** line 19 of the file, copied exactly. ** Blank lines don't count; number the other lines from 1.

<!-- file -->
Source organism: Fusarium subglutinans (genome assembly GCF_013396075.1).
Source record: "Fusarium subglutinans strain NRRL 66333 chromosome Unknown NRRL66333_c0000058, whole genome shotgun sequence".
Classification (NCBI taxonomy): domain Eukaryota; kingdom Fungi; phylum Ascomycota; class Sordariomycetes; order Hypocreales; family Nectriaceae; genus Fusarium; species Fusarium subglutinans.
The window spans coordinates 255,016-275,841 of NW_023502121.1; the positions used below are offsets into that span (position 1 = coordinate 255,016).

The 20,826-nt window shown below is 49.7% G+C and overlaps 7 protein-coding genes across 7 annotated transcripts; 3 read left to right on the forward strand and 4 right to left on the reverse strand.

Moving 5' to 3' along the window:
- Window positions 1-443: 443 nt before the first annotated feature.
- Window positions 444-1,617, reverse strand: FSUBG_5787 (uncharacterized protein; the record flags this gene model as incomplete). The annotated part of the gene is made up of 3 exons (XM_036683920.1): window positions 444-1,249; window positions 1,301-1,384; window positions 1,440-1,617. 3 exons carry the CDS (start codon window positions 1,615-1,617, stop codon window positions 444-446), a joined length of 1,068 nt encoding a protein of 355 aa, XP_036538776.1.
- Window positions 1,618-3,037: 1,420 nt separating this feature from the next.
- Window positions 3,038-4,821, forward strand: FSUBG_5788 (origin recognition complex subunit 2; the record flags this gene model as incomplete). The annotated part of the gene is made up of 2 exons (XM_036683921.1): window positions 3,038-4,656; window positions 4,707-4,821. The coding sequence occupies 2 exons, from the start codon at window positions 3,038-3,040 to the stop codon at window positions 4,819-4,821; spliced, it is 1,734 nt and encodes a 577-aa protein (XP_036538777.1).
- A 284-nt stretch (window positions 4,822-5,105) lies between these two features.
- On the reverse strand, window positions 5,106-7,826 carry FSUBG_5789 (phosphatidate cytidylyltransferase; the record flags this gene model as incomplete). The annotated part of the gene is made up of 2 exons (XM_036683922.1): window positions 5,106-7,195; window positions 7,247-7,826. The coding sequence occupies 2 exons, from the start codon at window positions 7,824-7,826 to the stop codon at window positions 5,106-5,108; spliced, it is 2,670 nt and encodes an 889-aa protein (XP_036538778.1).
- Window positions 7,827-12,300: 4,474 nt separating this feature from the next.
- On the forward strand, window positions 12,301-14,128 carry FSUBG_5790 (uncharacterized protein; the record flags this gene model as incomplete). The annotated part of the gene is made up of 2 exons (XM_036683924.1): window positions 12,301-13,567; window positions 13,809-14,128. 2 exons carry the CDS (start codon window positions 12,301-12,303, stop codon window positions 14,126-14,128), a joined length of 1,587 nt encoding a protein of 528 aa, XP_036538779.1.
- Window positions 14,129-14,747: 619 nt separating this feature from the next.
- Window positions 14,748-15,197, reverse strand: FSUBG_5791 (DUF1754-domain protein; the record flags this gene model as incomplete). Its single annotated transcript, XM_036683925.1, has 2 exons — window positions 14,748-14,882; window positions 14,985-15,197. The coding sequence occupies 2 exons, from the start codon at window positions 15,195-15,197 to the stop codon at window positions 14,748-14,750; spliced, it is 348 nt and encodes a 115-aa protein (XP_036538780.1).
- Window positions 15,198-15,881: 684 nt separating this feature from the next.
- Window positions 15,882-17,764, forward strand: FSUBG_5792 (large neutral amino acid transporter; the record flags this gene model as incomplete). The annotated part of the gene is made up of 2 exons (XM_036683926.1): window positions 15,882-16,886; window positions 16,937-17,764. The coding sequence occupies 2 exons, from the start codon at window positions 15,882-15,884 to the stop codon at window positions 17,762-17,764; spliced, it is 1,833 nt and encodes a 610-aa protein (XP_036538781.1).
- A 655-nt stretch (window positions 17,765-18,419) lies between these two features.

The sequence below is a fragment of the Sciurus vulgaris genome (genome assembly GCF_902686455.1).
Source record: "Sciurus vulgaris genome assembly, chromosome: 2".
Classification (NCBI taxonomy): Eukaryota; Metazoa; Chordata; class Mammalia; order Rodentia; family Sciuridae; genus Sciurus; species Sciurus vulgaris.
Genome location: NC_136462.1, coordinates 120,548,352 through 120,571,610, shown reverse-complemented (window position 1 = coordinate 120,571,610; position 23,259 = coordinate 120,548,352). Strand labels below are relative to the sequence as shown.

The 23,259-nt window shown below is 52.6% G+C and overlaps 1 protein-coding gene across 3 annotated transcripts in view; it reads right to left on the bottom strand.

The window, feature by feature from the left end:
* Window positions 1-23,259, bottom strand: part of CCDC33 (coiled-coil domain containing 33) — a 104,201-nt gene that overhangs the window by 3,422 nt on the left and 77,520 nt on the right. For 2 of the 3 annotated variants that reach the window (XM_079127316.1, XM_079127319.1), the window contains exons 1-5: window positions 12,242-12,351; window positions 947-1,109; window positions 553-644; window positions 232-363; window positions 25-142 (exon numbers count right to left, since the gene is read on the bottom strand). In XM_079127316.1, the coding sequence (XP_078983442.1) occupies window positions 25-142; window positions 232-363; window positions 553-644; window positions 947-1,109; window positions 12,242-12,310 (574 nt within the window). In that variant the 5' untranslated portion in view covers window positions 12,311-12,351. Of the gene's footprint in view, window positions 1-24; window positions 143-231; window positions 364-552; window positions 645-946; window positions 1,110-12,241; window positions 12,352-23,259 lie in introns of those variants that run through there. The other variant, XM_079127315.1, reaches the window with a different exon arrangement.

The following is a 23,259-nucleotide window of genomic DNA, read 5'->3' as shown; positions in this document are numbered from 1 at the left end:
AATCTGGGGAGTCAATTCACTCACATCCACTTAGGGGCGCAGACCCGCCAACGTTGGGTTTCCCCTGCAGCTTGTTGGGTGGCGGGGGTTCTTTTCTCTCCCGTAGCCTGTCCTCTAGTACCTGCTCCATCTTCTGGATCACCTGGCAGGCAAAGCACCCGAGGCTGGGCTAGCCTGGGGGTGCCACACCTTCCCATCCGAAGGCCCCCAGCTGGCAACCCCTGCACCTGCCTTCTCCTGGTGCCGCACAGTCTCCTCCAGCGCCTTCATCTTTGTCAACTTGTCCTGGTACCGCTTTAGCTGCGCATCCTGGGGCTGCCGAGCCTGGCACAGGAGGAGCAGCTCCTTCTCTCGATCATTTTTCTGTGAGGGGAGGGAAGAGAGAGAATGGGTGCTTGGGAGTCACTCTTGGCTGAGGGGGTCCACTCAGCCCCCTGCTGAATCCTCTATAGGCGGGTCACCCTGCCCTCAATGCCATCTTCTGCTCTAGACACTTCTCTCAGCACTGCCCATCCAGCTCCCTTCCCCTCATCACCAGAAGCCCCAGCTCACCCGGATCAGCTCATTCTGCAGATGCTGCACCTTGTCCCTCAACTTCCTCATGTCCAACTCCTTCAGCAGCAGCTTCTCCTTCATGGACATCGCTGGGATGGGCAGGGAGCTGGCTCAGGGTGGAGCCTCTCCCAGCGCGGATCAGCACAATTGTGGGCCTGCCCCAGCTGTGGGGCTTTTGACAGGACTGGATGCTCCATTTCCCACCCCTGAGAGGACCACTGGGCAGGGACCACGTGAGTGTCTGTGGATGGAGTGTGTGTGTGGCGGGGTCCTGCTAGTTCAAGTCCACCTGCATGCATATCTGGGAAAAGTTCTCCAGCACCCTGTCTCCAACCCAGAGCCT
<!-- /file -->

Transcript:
- A 655-nt stretch (window positions 17,765-18,419) lies between these two features.